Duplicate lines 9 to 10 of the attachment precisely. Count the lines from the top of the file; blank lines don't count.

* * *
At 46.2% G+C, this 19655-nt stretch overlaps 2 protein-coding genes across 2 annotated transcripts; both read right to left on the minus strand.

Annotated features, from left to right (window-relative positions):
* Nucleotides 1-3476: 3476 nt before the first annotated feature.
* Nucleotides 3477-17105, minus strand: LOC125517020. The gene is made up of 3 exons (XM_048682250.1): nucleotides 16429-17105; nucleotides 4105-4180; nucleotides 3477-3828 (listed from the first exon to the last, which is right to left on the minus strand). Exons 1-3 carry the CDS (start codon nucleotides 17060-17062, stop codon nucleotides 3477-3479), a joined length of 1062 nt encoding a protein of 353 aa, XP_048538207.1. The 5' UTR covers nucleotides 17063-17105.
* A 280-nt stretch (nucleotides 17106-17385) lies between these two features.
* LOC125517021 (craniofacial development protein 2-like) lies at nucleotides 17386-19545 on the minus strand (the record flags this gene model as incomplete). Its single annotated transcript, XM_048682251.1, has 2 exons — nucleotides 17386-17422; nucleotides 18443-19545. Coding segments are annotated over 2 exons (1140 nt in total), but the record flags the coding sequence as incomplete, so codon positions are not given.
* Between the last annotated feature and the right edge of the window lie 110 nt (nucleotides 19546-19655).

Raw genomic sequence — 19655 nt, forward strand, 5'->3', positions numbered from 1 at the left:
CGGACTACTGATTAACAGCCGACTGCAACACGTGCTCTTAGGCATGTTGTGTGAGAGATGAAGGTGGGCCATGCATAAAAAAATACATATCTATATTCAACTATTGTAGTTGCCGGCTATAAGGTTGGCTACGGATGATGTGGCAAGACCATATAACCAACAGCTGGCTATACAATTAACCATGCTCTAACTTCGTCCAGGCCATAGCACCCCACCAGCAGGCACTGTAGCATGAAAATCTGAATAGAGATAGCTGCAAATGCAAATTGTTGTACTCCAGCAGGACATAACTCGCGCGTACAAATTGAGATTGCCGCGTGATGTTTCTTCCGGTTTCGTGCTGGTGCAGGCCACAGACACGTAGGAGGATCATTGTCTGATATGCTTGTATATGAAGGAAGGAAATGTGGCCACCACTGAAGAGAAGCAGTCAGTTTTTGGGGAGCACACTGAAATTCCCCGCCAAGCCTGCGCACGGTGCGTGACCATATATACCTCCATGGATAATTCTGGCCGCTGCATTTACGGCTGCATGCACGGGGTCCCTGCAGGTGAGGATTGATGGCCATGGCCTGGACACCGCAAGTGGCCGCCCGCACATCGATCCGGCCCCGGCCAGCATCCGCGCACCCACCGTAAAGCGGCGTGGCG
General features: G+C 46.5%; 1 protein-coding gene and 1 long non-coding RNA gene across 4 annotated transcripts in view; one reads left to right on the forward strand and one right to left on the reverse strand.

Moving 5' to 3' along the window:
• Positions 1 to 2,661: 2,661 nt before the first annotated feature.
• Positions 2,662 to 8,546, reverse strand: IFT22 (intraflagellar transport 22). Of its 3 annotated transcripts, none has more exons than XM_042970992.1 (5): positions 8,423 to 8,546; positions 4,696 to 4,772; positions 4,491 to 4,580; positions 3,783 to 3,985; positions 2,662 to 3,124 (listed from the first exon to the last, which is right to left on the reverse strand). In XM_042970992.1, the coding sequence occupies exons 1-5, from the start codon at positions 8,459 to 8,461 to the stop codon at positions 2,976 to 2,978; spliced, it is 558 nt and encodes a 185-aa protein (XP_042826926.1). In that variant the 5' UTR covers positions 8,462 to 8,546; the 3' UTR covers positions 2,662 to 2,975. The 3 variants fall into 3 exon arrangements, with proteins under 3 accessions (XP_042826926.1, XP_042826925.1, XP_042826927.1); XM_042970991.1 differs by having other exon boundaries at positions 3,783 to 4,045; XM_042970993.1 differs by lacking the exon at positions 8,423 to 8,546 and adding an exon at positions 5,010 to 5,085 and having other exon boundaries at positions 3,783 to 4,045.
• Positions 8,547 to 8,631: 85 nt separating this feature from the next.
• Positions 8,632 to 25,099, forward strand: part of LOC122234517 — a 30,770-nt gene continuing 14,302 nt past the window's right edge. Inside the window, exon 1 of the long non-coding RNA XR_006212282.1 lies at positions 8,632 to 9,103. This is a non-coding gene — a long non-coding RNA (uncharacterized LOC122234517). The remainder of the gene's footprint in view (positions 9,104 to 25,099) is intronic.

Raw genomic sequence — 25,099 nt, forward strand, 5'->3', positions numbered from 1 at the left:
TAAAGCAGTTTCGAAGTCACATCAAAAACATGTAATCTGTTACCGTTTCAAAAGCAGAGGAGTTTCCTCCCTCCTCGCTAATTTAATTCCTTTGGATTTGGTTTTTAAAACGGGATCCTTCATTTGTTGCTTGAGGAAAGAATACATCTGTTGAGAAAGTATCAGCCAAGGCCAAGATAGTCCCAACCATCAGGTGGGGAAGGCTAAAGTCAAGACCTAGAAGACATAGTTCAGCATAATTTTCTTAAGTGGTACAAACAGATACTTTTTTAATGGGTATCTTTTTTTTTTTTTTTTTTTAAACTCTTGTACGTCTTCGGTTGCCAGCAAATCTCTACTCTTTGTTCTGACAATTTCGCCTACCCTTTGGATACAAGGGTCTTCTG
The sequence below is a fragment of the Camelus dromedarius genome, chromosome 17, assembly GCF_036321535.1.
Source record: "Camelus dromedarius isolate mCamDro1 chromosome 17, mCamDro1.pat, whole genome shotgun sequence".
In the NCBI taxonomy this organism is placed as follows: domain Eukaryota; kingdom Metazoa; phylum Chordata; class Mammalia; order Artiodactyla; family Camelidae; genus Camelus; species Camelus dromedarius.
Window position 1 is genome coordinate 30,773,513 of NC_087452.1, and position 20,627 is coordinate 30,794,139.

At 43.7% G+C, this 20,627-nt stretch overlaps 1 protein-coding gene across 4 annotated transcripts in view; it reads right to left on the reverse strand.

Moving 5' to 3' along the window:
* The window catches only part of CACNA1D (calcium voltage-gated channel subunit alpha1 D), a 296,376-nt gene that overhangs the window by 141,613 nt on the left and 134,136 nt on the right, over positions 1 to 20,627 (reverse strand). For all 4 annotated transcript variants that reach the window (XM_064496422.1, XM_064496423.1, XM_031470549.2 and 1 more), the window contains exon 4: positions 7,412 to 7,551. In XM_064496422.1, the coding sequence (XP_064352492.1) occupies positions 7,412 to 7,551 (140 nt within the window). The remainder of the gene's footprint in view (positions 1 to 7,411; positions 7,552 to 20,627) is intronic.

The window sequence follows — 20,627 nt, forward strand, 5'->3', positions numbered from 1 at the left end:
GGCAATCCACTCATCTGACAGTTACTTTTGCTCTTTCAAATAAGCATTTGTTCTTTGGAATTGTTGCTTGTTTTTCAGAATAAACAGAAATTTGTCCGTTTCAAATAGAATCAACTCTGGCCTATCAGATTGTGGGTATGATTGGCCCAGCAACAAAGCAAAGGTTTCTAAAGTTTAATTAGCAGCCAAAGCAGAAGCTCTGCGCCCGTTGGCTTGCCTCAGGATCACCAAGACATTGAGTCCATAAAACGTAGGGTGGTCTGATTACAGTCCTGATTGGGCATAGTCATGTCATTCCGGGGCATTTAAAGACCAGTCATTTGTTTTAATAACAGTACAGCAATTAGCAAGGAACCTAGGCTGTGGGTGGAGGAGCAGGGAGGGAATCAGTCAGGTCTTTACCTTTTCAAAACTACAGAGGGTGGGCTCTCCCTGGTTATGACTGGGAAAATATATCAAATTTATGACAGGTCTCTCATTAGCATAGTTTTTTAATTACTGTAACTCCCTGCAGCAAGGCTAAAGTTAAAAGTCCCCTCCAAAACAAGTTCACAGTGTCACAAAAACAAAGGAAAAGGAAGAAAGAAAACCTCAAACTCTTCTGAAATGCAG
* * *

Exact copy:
CGGACTACTGATTAACAGCCGACTGCAACACGTGCTCTTAGGCATGTTGTGTGAGAGATGAAGGTGGGCCATGCATAAAAAAATACATATCTATATTCAACTATTGTAGTTGCCGGCTATAAGGTTGGCTACGGATGATGTGGCAAGACCATATAACCAACAGCTGGCTATACAATTAACCATGCTCTAACTTCGTCCAGGCCATAGCACCCCACCAGCAGGCACTGTAGCATGAAAATCTGAATAGAGATAGCTGCAAATGCAAATTGTTGTACTCCAGCAGGACATAACTCGCGCGTACAAATTGAGATTGCCGCGTGATGTTTCTTCCGGTTTCGTGCTGGTGCAGGCCACAGACACGTAGGAGGATCATTGTCTGATATGCTTGTATATGAAGGAAGGAAATGTGGCCACCACTGAAGAGAAGCAGTCAGTTTTTGGGGAGCACACTGAAATTCCCCGCCAAGCCTGCGCACGGTGCGTGACCATATATACCTCCATGGATAATTCTGGCCGCTGCATTTACGGCTGCATGCACGGGGTCCCTGCAGGTGAGGATTGATGGCCATGGCCTGGACACCGCAAGTGGCCGCCCGCACATCGATCCGGCCCCGGCCAGCATCCGCGCACCCACCGTAAAGCGGCGTGGCG
General features: G+C 46.5%; 1 protein-coding gene and 1 long non-coding RNA gene across 4 annotated transcripts in view; one reads left to right on the forward strand and one right to left on the reverse strand.